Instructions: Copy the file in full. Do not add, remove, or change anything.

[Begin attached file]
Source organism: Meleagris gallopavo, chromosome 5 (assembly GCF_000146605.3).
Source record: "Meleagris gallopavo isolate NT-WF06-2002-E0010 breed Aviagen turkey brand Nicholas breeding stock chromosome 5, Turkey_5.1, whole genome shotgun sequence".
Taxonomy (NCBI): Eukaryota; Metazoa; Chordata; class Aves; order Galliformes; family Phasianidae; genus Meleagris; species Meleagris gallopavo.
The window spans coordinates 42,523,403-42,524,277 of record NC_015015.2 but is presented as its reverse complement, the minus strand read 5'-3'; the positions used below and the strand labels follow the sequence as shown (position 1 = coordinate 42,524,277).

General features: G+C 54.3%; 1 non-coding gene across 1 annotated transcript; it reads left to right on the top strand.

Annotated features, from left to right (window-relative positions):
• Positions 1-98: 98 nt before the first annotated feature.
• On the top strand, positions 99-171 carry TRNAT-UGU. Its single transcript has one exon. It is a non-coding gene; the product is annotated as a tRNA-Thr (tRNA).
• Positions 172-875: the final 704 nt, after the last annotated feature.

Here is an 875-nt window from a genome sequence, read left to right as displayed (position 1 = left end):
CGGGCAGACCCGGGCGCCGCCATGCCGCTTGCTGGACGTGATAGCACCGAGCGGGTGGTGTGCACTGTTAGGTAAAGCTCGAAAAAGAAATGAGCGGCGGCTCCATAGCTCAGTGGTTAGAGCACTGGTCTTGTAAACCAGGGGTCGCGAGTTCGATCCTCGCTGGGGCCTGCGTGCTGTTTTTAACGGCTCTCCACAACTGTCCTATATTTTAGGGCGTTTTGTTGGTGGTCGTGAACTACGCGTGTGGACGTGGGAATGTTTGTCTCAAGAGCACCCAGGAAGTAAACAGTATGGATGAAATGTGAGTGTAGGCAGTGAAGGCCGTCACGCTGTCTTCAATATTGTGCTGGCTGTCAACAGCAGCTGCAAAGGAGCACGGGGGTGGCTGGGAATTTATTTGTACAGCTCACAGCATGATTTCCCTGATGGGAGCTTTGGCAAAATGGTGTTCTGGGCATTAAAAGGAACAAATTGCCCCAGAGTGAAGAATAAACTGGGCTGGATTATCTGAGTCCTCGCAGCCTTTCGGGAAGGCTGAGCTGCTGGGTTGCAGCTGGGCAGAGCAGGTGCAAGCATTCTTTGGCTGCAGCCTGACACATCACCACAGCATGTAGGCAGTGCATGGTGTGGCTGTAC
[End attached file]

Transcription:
Source organism: Meleagris gallopavo, chromosome 5 (assembly GCF_000146605.3).
Source record: "Meleagris gallopavo isolate NT-WF06-2002-E0010 breed Aviagen turkey brand Nicholas breeding stock chromosome 5, Turkey_5.1, whole genome shotgun sequence".
Taxonomy (NCBI): Eukaryota; Metazoa; Chordata; class Aves; order Galliformes; family Phasianidae; genus Meleagris; species Meleagris gallopavo.
The window spans coordinates 42,523,403-42,524,277 of record NC_015015.2 but is presented as its reverse complement, the minus strand read 5'-3'; the positions used below and the strand labels follow the sequence as shown (position 1 = coordinate 42,524,277).

General features: G+C 54.3%; 1 non-coding gene across 1 annotated transcript; it reads left to right on the top strand.

Annotated features, from left to right (window-relative positions):
• Positions 1-98: 98 nt before the first annotated feature.
• On the top strand, positions 99-171 carry TRNAT-UGU. Its single transcript has one exon. It is a non-coding gene; the product is annotated as a tRNA-Thr (tRNA).
• Positions 172-875: the final 704 nt, after the last annotated feature.

Here is an 875-nt window from a genome sequence, read left to right as displayed (position 1 = left end):
CGGGCAGACCCGGGCGCCGCCATGCCGCTTGCTGGACGTGATAGCACCGAGCGGGTGGTGTGCACTGTTAGGTAAAGCTCGAAAAAGAAATGAGCGGCGGCTCCATAGCTCAGTGGTTAGAGCACTGGTCTTGTAAACCAGGGGTCGCGAGTTCGATCCTCGCTGGGGCCTGCGTGCTGTTTTTAACGGCTCTCCACAACTGTCCTATATTTTAGGGCGTTTTGTTGGTGGTCGTGAACTACGCGTGTGGACGTGGGAATGTTTGTCTCAAGAGCACCCAGGAAGTAAACAGTATGGATGAAATGTGAGTGTAGGCAGTGAAGGCCGTCACGCTGTCTTCAATATTGTGCTGGCTGTCAACAGCAGCTGCAAAGGAGCACGGGGGTGGCTGGGAATTTATTTGTACAGCTCACAGCATGATTTCCCTGATGGGAGCTTTGGCAAAATGGTGTTCTGGGCATTAAAAGGAACAAATTGCCCCAGAGTGAAGAATAAACTGGGCTGGATTATCTGAGTCCTCGCAGCCTTTCGGGAAGGCTGAGCTGCTGGGTTGCAGCTGGGCAGAGCAGGTGCAAGCATTCTTTGGCTGCAGCCTGACACATCACCACAGCATGTAGGCAGTGCATGGTGTGGCTGTAC